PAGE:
Saturday, February 5, 2011

Eucalyptus and Winter Leaf

It's been quite a fest here at the studio for the last 24 hours and counting. Not coincidentally, my hubby left for a glorious bike training camp yesterday morning. Since then my mind has been occupied with thoughts of projects ongoing, projects on the to-do-list, the website, the seller permit (which I found out I got, but never received the packet). He took the good laptop so I couldn't continue working on the website, so ---- it was time to for me to carve. Backing up a little bit, yes the day was filled with school, kids and their playdates, homework gestapo (that's me) and the usual stuff. After the kids went to bed I started carving and I haven't really stopped aside from sleeping and taking a tea break in the morning (and writing this blog).

I revisited this eucalyptus piece, which is based on a card design (2nd series and not even successfully printed. Ink was oil-based so it totally ruined my paper about 50 of them!!). I like the design alot so I decided to make a larger print, not for use in cards. Now I am thinking about using it for the hand-bound journals/books I will be making. This was fairly brainless task, but fun to do nonetheless.

I also carved a new design of a single leaf on a piece of wood. Recently my friend let me dip my hands into his pile of scrapwood at his cabinetry shop, so I am experimenting using different kinds of wood. Carving into wood is tricky because of the natural grain. Depending on which direction and angle  I carve (along or against the grain or anywhere in between), I get a different carve mark. This probably sounds more cool than it actually is right now. My brain refuses to keep track of how each mark is resulted, so everything seems kind of random. Keeping track should be simpler, but my mind and hands are occupied with carving out an image from this very tough piece of wood! Perhaps in time I will just get it...

When I carve wood it is very laborous and my arms hurt afterwards. This is why I don't carve wood very much. And I think about how those Edo Period craftsmen carved out such exquisite lines to make the woodblock prints that I love so much.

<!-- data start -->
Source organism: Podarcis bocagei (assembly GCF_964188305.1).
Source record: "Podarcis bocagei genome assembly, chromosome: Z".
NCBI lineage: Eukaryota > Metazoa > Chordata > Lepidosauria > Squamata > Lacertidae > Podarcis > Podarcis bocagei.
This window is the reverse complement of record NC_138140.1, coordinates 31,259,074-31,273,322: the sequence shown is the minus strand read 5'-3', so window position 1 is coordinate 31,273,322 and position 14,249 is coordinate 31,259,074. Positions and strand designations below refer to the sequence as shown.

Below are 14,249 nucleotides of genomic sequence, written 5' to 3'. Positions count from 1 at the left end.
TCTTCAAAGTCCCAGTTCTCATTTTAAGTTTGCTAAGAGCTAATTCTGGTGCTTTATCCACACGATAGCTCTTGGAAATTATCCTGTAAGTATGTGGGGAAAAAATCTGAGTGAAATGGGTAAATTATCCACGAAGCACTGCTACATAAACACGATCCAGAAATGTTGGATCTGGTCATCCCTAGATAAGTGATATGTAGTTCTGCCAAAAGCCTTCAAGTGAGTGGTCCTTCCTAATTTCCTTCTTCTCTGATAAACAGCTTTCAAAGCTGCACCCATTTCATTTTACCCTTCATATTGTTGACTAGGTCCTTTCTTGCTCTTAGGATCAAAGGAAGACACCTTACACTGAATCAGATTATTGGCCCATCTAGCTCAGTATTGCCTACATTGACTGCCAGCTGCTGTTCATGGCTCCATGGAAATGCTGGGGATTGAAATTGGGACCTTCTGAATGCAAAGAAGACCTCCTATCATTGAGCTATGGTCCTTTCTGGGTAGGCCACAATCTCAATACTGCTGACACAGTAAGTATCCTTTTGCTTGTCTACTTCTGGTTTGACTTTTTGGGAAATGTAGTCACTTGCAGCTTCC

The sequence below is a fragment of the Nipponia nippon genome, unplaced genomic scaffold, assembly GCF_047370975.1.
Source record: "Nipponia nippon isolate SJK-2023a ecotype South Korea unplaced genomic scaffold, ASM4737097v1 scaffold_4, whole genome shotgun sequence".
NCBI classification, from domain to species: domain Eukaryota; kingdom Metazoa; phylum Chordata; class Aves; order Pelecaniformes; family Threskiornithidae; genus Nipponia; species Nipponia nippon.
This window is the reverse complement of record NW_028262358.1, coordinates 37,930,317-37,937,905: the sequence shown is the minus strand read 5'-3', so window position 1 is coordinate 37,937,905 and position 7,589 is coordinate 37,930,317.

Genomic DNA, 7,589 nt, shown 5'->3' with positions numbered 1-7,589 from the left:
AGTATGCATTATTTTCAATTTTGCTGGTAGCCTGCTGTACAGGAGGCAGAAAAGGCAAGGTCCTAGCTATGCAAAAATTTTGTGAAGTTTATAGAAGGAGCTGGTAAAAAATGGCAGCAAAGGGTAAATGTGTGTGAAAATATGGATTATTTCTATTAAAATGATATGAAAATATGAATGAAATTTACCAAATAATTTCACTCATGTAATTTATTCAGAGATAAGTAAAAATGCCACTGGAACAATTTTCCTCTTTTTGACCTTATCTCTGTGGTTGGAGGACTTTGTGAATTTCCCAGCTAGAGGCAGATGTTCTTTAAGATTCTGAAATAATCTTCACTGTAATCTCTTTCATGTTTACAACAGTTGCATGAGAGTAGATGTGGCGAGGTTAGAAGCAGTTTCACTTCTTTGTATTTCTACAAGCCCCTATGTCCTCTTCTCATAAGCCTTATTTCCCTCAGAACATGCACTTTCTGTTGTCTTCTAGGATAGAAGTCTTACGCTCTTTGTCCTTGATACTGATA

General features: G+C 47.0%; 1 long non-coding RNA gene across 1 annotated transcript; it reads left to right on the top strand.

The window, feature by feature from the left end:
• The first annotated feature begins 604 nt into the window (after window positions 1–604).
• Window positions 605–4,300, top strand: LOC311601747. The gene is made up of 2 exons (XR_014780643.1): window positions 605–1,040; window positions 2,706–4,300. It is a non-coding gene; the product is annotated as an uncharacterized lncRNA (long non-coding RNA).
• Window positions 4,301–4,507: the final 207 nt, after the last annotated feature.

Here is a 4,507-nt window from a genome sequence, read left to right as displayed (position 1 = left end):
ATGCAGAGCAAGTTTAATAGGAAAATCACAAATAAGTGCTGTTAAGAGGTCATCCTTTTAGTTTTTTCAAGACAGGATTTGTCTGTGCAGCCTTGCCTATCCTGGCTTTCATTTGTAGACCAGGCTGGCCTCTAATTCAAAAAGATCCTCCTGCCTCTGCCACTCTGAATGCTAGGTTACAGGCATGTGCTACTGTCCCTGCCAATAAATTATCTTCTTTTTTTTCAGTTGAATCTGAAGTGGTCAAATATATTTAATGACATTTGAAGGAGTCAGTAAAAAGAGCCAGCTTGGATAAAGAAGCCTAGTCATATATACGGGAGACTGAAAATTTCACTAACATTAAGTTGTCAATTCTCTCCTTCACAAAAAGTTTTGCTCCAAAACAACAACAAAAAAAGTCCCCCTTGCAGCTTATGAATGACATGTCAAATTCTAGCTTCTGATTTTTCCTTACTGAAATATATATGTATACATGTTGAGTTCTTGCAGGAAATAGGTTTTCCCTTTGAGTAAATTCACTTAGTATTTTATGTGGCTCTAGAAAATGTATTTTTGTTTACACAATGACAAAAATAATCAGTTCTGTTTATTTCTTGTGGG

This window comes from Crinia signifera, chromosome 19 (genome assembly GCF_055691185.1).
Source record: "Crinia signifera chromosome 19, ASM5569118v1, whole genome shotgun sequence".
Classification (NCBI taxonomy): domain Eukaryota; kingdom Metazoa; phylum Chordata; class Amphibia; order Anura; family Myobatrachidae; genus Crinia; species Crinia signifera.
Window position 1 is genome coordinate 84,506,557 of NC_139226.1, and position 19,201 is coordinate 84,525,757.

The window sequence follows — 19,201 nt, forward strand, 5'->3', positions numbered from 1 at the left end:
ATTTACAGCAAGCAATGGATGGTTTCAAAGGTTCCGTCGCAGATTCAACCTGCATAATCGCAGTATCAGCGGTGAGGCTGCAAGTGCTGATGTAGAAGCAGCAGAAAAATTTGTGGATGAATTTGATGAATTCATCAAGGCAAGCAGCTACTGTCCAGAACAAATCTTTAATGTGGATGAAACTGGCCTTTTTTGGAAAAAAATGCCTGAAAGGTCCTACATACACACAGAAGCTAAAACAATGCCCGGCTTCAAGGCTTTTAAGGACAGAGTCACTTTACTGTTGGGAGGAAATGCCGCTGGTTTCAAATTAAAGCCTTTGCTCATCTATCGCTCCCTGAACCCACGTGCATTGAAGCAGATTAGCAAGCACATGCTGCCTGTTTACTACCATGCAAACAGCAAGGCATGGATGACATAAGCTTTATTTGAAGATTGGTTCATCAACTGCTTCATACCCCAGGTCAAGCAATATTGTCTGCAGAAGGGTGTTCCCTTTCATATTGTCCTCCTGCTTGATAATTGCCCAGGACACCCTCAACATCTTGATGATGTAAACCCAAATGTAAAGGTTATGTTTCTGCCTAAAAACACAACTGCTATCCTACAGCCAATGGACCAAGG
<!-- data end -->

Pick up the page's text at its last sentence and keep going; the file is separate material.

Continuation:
I also think about my friend I used to work at the art restoration studio. She carved giant wood panels which she made giant prints out of. Some of her artwork hung inside a church in SF, some 25feet high (or more? can't remember exactly). It was a spectacular sight, especially with her composer friend conducting an orchestra with the image as a backdrop. Anyhow, she'd show up to work with bandages around her hands and she'd tell me she cut herself the night before. While I am carving I think about how that must have hurt!

So I get really excited when I do something for the fist time. And with this leaf carving, I decided to try  my own method of burnishing. I read about this when I learned about Japanese furniture lacquering. Traditionally, lacquer is collected from a particular type of wood and is considered very poisonous. The substance is so toxic (while it is wet) that only certain people, like family of the lacquering business, has tolerance for it. There was a time when my restoration master talked about sending me away to Japan to study lacquering under one of these people and boy was I scared! I was so certain that I would die a horrible death from either breathing in or touching this toxic substance.

Anyhow, about burnishing. One does not have be working with lacquer to burnish, actually I think it just means applying pressure to the wood grain to compact the surface. The old lacquer guys used a special wood charcoal stick to do this, but I look around the house and decided to use this ugly bottle opener -- it is metal and has smooth edged point, and has a good handle (duh!). So after the wood has been carved there's lots of chipped areas, uneven edges, etc. I did use a sanding paper before but this bottle opener did the job! Now the wood surface is smooth and shiny, and pretty enough for a photo! (No photo now because hubby took it with him to bike camp) I am really happy and excited about this result.
**OK I later took this photo with my phone. Photo is not very sharp, but you get the idea...

Thanks for reading. I realize now that I tend to let my mind wander when I work....


  1. I am dying to see photos of the work in progress. Did that husband of yours take the good camera with him too? ;>
    Love you, Yoshe.

  2. Is the technique somewhat similar to Kamakura-bori (one without lacquer burnish)?